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What Would You Think If Shelters Did Not Identify Dogs By Breed?

I read a couple of blog posts recently about an animal shelter that said it removed all breed labels from its dogs’ kennel cards and Facebook posts.

When adopters look at the dogs available at the Fairfax County (Va.) Animal Shelter, the dogs are not labeled as “Lab mix” or “pitbull mix” or “dachshund.”

Instead, the dogs are identified by their actual personalities, behaviors, energy levels, size, age, friendliness, etc.

The reasoning is when you remove breed labels you’re looking at dogs as individuals first and breed second.

According to the Fairfax County Animal Shelter, removing breed labels has been a successful experiment, and the group has seen a significant increase in adoptions.


What do the rest of you think about removing breed labels at shelters?

Personally, I love the idea.

I’m not sure if it’s the right way to go, but it’s something shelters and rescues could at least consider.

Most dogs are mutts, and everyone will always have a different opinion on what a dog is mixed with. The labels we give mixed-breed dogs are usually just someone’s guess.

Even within a breed or breed mix, every dog is an individual. I’ve written about this many times. You can’t predict a dog’s behavior or personality based on breed alone.

For example, people assume my Lab mix Ace is friendly because they see a “black Lab.” But my dog is only 50 percent Lab, and they shouldn’t assume he’s friendly just because he looks like a Lab. (He is friendly, but they shouldn’t assume.)

Removing breed labels opens up more opportunity for discussion

Most adopters DO want to know what kind of breed mix they’re getting. I certainly would.

But removing the dog’s breed opens up more opportunities for discussions between shelter volunteers and potential adopters because more people will be asking questions.

This is an opportunity for shelter volunteers to talk about the dogs’ personalities first and breed second. Ideally, this will lead to more positive outcomes for the dogs – getting them adopted vs. killing them.

For example:

Adopter: “What kind of dog is Jasper?”

Shelter volunteer: “Oh, isn’t he cute? Would you like to pet him? He’s definitely a mix. He’s great with other dogs and loves to play fetch. We think he might be a mix of boxer or pitbull. What do you think?”

Adopter: “I think he’s part vizsla. That’s a vizsla mix. Can I take him for a short walk?”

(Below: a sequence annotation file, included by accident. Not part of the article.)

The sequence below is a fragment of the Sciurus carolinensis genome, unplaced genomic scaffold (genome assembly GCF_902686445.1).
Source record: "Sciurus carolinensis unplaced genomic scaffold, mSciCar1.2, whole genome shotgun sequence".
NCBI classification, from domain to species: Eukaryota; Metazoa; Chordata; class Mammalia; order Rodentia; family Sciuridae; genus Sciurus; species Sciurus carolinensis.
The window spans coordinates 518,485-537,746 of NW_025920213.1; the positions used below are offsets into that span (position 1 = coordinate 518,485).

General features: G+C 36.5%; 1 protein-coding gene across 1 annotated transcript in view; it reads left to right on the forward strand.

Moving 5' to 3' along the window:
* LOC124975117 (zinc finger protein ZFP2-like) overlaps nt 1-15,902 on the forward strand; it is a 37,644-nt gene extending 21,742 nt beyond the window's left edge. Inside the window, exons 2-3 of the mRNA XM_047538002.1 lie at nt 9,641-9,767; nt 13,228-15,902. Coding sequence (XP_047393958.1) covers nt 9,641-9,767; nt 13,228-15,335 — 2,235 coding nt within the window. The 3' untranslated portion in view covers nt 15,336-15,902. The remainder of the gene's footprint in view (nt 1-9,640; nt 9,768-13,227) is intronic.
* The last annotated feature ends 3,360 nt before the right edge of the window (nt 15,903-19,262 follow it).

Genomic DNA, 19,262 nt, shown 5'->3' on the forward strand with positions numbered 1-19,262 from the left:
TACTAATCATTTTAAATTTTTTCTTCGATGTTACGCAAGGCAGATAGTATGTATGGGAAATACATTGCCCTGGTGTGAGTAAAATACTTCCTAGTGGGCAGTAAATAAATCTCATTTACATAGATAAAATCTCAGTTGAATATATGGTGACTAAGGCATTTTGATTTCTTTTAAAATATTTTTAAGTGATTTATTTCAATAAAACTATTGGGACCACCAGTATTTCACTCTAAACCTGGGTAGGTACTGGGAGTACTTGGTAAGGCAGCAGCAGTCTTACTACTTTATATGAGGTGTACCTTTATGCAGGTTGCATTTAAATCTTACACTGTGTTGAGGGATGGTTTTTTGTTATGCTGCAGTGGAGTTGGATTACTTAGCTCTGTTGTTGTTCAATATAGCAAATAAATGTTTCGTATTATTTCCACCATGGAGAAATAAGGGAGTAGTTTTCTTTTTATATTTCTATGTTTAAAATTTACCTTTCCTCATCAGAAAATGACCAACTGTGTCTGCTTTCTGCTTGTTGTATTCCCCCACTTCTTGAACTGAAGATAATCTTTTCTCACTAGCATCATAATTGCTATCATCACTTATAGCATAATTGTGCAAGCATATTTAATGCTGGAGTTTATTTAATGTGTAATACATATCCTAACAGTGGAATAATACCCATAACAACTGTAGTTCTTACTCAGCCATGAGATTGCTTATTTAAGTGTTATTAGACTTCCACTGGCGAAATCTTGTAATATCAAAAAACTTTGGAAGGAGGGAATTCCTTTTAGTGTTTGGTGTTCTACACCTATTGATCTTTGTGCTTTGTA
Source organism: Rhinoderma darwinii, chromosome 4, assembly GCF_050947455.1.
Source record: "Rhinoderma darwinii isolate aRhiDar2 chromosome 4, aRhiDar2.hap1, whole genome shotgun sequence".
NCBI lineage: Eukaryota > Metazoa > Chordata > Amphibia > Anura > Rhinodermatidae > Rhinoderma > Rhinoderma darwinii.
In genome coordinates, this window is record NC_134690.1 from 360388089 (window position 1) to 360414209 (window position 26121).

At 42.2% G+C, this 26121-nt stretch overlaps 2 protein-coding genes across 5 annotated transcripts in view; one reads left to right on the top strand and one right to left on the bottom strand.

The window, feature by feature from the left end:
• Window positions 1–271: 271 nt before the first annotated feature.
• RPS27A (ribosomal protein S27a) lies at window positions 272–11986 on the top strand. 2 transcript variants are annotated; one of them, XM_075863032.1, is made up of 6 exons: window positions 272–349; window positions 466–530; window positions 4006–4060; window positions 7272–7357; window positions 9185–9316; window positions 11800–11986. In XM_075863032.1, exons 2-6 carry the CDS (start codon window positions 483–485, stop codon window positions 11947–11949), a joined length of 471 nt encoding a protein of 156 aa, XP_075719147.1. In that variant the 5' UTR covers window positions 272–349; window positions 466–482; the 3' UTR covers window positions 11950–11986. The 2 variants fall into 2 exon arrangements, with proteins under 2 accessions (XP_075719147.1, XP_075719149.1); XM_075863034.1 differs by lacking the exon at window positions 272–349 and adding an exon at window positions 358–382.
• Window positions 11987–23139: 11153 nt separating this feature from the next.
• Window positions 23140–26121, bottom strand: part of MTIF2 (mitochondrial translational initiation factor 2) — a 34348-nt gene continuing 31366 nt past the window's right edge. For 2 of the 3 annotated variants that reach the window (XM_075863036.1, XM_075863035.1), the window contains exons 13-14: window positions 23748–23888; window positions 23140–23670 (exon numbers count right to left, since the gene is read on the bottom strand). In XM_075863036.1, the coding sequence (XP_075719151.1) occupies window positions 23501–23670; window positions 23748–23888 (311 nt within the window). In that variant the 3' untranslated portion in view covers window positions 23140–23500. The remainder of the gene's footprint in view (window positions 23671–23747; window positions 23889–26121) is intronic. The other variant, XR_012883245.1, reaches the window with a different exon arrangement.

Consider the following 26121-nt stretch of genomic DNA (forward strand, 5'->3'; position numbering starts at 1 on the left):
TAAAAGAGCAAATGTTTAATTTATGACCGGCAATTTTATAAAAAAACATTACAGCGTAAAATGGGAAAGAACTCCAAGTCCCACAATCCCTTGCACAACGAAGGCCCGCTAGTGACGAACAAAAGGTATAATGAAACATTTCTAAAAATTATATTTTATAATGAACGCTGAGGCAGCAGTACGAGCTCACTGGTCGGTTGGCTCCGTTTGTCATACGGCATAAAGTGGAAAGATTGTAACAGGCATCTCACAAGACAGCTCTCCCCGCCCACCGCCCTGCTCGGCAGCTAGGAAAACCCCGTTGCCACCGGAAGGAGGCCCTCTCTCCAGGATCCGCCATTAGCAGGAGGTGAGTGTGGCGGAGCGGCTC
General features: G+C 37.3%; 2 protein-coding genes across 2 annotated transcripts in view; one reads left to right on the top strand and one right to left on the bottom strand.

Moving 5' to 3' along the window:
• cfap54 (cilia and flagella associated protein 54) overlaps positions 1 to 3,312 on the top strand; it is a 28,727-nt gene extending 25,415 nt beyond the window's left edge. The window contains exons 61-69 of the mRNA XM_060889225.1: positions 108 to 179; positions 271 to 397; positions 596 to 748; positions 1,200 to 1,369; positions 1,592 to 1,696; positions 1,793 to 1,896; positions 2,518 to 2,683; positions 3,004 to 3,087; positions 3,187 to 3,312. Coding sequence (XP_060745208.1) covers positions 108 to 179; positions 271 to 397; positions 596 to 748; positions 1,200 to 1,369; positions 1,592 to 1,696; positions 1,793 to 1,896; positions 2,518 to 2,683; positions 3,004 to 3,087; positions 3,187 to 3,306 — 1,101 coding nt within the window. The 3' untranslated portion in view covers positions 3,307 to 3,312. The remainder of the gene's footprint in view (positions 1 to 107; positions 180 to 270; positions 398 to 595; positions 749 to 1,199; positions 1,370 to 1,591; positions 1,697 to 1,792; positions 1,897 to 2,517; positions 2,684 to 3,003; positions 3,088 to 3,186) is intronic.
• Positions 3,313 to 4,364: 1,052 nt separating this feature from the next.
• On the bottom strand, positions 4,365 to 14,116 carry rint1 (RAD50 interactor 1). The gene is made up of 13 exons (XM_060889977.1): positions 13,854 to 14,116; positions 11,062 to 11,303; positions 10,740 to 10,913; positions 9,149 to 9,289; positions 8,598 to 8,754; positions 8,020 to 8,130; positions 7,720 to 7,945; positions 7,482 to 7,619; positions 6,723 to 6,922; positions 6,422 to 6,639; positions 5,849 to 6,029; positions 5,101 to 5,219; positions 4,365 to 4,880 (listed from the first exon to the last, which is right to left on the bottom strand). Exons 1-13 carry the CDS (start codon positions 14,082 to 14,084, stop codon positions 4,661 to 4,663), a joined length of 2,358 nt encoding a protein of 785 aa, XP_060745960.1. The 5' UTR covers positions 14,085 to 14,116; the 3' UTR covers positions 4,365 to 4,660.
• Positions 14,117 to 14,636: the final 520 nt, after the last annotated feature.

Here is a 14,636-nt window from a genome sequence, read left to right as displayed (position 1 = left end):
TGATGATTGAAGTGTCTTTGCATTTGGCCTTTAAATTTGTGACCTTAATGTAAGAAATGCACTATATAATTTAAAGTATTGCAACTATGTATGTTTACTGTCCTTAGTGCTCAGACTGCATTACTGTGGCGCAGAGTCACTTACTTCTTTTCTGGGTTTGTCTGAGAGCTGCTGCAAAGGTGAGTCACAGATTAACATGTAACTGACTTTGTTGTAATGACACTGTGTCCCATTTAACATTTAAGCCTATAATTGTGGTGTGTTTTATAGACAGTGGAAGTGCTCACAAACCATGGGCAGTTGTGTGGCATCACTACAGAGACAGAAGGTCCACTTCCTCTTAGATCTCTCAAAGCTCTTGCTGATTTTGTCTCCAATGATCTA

Shelter volunteer: “You might be right! Yes, I’ll put his leash on and we can take him for a walk. He seems to really like you!” 

Will adopters feel like they’re being tricked?

I can see why adopters could feel angry or like they’re being “tricked” into adopting a certain type of dog.

I read another blog where a couple went to a different shelter looking to adopt, and the staff there had also removed breed labels. They labeled all the dogs as mutts or “American Shelter Dogs.”

There’s nothing wrong with that, but when the couple asked about the breeds of the dogs, the staff members were cold and unhelpful, at least according to the couple.

The staff refused to offer any guesses on the dogs’ breeds, which was frustrating for the couple. They simply wanted to know what kind of dog they would be getting, which is a fair thing to ask.

Instead of taking this opportunity to talk about the dogs’ personalities and potential breeds, the staff got irritated that they were asking such questions.

In this case, the couple walked out of the shelter without a dog and felt prompted to write a blog post about their negative experience at the shelter.

They ended up going to a breeder and got a purebred puppy instead.

This is just one example, but it shows there obviously needs to be a balance. A shelter is never going to please every potential adopter, but the workers do need to have awesome marketing skills and positive attitudes. It should not be so difficult to adopt a dog.

Leaving out the ‘pitbull’ label

The rescue I work with rarely uses “pitbull” on its breed labels. I’m not sure if this is intentional, but it seems that way.

Leaving out “pitbull” and calling a dog a “Lab mix” or a “boxer mix” does seem to help get the dogs adopted.

Most adopters love pitbulls or are indifferent to them, but some apartment complexes and insurance companies still ban “pitbulls” which makes them a little harder to get adopted.

Another factor is to make sure adopters are aware of potential discrimination against the dogs they adopt, even when breed is removed.